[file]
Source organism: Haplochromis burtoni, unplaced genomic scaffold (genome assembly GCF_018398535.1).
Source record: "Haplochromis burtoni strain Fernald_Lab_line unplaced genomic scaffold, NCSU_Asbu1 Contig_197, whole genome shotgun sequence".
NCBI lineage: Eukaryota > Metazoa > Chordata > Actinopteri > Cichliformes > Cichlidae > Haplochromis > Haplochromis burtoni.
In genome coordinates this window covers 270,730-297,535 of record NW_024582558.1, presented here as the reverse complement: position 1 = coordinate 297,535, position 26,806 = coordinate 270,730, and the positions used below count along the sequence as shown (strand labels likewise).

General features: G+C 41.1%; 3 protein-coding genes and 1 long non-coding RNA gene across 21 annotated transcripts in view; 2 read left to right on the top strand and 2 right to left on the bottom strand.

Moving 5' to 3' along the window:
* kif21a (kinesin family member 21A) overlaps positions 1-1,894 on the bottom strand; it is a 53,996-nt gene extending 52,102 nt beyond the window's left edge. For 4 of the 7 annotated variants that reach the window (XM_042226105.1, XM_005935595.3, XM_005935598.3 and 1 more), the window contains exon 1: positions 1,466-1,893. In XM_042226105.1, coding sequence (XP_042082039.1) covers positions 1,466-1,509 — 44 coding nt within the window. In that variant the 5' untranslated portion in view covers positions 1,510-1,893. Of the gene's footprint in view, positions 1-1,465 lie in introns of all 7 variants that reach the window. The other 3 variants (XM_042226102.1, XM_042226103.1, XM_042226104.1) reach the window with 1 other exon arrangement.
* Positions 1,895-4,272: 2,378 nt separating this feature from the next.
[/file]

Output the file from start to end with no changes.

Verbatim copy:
Source organism: Haplochromis burtoni, unplaced genomic scaffold (genome assembly GCF_018398535.1).
Source record: "Haplochromis burtoni strain Fernald_Lab_line unplaced genomic scaffold, NCSU_Asbu1 Contig_197, whole genome shotgun sequence".
NCBI lineage: Eukaryota > Metazoa > Chordata > Actinopteri > Cichliformes > Cichlidae > Haplochromis > Haplochromis burtoni.
In genome coordinates this window covers 270,730-297,535 of record NW_024582558.1, presented here as the reverse complement: position 1 = coordinate 297,535, position 26,806 = coordinate 270,730, and the positions used below count along the sequence as shown (strand labels likewise).

General features: G+C 41.1%; 3 protein-coding genes and 1 long non-coding RNA gene across 21 annotated transcripts in view; 2 read left to right on the top strand and 2 right to left on the bottom strand.

Moving 5' to 3' along the window:
* kif21a (kinesin family member 21A) overlaps positions 1-1,894 on the bottom strand; it is a 53,996-nt gene extending 52,102 nt beyond the window's left edge. For 4 of the 7 annotated variants that reach the window (XM_042226105.1, XM_005935595.3, XM_005935598.3 and 1 more), the window contains exon 1: positions 1,466-1,893. In XM_042226105.1, coding sequence (XP_042082039.1) covers positions 1,466-1,509 — 44 coding nt within the window. In that variant the 5' untranslated portion in view covers positions 1,510-1,893. Of the gene's footprint in view, positions 1-1,465 lie in introns of all 7 variants that reach the window. The other 3 variants (XM_042226102.1, XM_042226103.1, XM_042226104.1) reach the window with 1 other exon arrangement.
* Positions 1,895-4,272: 2,378 nt separating this feature from the next.